Healthy lifestyle study targets young men
Young men are the target of a new University of Newcastle study aiming to tailor a healthy lifestyle program that meets their specific needs.
PhD candidate Lee Ashton will recruit young men aged 18-25 to participate in a focus group to explore the motivators and barriers they encounter when attempting to lead a healthy lifestyle.
"There is a general lack of understanding of the needs of young men to lead a healthy lifestyle, which is why they are so heavily underrepresented in obesity treatments and prevention programs," Mr Ashton said.
"Research shows the incidence of obesity in Australia is significantly higher in males than females aged 18 to 24. In addition, women of the same age are three times more likely to be targeted for intervention for a weight problem than young men, which is why it is important that better lifestyle interventions are developed that resonate with young men," Mr Ashton said.
The study will use focus groups to understand young men's motivators and barriers to participating in a healthy lifestyle program. The feedback provided will inform the development of a healthy lifestyle program designed to recruit, retain and engage young men in addressing their health and weight issues.
Mr Ashton said barriers young men may face to leading a healthy lifestyle could include lack of time, lack of discipline, boredom with program options, lack of motivation to participate and in some instances, failure to realise they are overweight and therefore need to take action.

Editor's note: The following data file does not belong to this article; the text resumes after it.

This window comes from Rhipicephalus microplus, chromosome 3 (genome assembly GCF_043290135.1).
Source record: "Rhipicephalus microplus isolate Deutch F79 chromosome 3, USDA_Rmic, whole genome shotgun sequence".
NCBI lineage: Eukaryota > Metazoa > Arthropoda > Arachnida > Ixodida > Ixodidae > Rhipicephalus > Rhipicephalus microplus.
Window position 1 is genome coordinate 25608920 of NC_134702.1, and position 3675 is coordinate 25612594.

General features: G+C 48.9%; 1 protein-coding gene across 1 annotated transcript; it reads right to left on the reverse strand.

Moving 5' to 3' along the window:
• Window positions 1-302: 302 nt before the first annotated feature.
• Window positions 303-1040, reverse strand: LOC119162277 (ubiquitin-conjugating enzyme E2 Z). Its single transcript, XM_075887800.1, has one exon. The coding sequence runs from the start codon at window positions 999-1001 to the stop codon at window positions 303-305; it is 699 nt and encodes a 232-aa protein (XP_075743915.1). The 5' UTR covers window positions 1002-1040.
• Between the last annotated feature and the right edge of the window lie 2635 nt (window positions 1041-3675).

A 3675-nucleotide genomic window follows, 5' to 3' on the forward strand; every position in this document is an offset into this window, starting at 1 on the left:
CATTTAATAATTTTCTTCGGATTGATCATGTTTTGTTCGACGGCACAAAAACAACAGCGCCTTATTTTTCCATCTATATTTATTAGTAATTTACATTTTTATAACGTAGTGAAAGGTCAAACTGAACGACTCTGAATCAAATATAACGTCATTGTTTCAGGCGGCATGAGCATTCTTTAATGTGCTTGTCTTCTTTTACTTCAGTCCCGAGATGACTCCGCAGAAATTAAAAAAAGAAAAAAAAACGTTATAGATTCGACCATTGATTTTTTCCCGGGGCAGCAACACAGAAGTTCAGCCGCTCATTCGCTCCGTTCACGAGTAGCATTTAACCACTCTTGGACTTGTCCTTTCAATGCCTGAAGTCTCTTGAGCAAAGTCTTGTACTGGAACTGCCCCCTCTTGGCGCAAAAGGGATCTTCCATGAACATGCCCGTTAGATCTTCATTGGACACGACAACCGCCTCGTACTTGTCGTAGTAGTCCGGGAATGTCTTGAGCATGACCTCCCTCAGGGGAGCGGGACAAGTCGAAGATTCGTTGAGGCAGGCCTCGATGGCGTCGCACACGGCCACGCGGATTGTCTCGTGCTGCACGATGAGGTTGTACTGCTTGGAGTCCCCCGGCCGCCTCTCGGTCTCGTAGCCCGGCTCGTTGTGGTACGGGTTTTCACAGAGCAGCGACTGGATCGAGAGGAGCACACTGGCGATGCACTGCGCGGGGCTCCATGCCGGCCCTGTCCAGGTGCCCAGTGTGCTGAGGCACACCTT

"Despite the prevalence of the weight loss industry, little of it is aimed at helping young males to maintain a healthy weight and make smart nutritional decisions.
"Findings from the initial focus groups show that males in this age group prefer programs that promote strength, muscling up or fitness, rather than dieting or weight loss, which they see as a feminine concern."
Lee Ashton is conducting the study with Professor Clare Collins, Professor Philip Morgan, Dr Megan Rollo and Dr Melinda Hutchesson. Those interested in participating in the study should visit https://www.surveymonkey.com/s/focusgroupuon for information and eligibility.
University of Newcastle health researchers work in collaboration with the Hunter Medical Research Institute. HMRI is a partnership between the University of Newcastle, Hunter New England Health and the community.
- Carmen Swadling, Media and Public Relations.
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